So here is a possible and, if I do say so myself, likely chronological sequence of the resurrection appearances. It is a kind of synthesis that attempts to collect all the data and present it in a logical order. There are limits to what we can expect of the Scriptural account, and fitting perfectly into a time frame and logical sequence is not what the texts primarily propose to do. Yet such a chronological sequence can prove helpful and it is in that spirit that I present this.
Very true for that era.
Thank you for posting. Very interesting.
Very well done!
AUG. Now we must consider how the Lord appeared after the resurrection. For Mark says, Now when Jesus was risen early the first day of the week, he appeared first to Mary Magdalene, out of whom he had cast seven devils.
AUG. But how was this done the last time? The last occasion on which the Apostles saw the Lord upon earth happened forty days after the resurrection; but would He then have upbraided them for not believing those who had seen Him risen, when they themselves had so often seen Him after His resurrection? It remains therefore that we should understand that Mark wished to say it in few words, and said for the last time, because it was the last time that He showed Himself that day, as night was coming on, when the disciples returned from the country into Jerusalem, and found, as Luke says, the eleven and those who were with them, speaking together concerning the resurrection of our Lord.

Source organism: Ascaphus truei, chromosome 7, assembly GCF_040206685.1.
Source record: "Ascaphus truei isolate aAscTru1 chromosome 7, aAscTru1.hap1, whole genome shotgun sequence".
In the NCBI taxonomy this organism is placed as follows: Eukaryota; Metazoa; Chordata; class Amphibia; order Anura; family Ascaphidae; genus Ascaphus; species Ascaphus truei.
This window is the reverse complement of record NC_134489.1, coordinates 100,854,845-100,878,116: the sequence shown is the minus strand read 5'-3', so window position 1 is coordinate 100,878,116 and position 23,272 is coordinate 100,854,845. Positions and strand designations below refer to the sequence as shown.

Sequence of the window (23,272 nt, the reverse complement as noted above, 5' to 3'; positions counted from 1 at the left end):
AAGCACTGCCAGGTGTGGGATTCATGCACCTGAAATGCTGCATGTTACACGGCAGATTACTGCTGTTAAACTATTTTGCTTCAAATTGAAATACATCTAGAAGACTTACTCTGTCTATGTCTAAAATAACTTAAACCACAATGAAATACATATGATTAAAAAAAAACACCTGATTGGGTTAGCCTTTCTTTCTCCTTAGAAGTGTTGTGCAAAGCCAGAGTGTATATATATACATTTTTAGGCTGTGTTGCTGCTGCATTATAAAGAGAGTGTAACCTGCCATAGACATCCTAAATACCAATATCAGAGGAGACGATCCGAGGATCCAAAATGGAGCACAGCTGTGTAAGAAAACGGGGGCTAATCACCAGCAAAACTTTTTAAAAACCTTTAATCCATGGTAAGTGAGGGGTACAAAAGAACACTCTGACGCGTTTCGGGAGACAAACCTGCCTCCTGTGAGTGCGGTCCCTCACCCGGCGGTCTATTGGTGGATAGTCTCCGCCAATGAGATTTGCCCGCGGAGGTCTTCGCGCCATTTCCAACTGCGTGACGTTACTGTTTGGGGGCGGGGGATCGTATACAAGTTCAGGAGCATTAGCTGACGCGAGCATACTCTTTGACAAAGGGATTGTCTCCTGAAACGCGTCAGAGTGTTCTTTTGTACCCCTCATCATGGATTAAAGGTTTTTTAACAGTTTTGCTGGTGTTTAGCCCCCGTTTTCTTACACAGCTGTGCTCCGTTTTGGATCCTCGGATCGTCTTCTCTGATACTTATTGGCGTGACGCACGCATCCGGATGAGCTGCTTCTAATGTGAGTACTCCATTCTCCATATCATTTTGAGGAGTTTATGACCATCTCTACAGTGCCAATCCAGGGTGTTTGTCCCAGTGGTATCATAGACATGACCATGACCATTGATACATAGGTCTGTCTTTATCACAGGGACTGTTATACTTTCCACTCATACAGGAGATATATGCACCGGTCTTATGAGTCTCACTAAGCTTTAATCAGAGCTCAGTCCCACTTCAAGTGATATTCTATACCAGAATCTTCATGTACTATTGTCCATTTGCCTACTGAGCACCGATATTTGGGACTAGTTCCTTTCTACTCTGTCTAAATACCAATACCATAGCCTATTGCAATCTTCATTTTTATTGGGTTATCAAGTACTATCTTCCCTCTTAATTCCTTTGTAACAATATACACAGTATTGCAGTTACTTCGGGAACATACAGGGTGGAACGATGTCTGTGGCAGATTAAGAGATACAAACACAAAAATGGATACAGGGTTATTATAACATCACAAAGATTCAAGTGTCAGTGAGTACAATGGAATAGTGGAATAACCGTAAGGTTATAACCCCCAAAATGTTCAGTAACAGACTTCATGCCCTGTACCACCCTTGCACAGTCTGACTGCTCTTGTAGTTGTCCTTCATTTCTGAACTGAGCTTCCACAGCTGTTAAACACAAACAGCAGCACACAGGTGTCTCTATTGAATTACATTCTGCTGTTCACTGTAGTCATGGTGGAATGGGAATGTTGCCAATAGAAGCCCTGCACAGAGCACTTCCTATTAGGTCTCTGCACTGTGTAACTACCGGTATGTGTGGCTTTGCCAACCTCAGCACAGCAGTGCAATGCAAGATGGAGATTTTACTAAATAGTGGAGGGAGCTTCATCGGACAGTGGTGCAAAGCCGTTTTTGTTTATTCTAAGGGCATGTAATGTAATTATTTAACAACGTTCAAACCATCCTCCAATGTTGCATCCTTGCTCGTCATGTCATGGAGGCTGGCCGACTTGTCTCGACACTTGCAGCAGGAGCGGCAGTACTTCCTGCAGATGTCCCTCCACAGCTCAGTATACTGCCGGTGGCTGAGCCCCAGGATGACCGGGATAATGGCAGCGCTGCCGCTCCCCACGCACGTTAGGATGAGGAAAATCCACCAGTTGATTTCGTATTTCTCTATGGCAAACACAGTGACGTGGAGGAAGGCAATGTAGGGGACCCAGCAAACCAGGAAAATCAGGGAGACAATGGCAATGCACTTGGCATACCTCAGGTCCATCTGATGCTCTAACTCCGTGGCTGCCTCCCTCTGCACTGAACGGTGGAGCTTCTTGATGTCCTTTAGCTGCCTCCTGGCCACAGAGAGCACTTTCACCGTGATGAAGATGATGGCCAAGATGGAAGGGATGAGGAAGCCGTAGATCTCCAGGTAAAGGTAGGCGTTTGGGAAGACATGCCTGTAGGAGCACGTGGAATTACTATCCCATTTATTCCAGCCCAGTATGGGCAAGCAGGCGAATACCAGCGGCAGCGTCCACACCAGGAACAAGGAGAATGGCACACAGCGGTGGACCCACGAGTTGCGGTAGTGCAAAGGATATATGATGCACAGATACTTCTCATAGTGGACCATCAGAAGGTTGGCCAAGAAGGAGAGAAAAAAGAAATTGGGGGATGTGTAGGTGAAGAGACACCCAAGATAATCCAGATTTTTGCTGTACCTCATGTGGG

But there were some there who did not believe; when these then were sitting at meat, (as Mark says,) and were still speaking, (as Luke relates,) The Lord stood in the midst of them, and said to them, Peace be to you; as Luke and John say. The rebuke therefore which Mark here mentions, must have been amongst those words, which Luke and John say, that the Lord at that time spoke to the disciples. But another question is raised, how Mark says that He appeared when the eleven sat at meat, if the time was the first part of the night on the Lord's day, when John plainly says that Thomas was not with them, who, we believe, had gone out, before the Lord came in to them, after those two had returned from the village, and spoken with the eleven, as we find in Luke's Gospel.